"There is more to it than meets the eye.
Lies and deceptions are common in today's world; they often hide the inner appearance of a person's identity. They mask the individual's true motives with a veneer. In Shakespeare's Othello, Iago is no different than a deceptive individual who lives two lives: a trustworthy friend in front of people and a mysterious self-centered manipulative villain who is governed by hate. Shakespeare had observed that there exist perfectly sane people in whom fellow feeling of any kind is extremely weak while egoism is virtually absolute, and this he made Iago (West 34). Throughout the play Iago commands other characters of Othello like chessmen. His unclear motive and shrewd manipulative strategies give him an edge over his preys. Iago uses his victims' weaknesses and emotions to influence his ideas over them: Roderigo's obsessive lust for Desdemona, Othello's doubt and Cassio's trust.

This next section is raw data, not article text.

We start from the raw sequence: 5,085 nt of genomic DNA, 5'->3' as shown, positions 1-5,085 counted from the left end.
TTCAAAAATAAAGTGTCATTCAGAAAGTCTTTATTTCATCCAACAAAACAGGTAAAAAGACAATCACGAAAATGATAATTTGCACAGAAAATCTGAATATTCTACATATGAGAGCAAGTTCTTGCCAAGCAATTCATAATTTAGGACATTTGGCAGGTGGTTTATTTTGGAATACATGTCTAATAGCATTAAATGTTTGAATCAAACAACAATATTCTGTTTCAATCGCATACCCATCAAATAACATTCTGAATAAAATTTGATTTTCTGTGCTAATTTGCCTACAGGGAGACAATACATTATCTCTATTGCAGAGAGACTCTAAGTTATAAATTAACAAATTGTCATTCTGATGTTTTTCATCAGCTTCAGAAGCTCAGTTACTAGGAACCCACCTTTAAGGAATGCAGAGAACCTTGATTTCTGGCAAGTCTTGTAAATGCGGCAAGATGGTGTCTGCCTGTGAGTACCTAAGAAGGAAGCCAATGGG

The act of Iago's manipulation begins right from Act I. Roderigo's gullible and naive personality makes him an easy target for Iago. In Act I Iago creates a plot to destroy Othello's reputation by saying that Othello kidnapped Desdemona. Iago persuades Roderigo to confront Barbantio and says:.
Iago: Call up her father. .
Rouse him. Make after him, poison his delight, .
Proclaim him in the streets; incense her kinsmen, .
And though he in a fertile climate dwell, Plague him with flies (I.i.74-77).
Roderigo's obsession over Desdamona causes him to blindly follow Iago's direction in the hopes of getting Desdamona back. Although Iago doesn't particularly care for Roderigo, Iago uses him to get his fortune. He states: "Thus do I ever make fool my purse" (1.iii.426). Beside his speech, Iago is also exceptionally good with the timing of his dialogues, Marcia Macaulay states: "He [Iago] commences with an imperative, follows with a question in which he answers himself, and ends with a bold assertion" (Macaulay 3).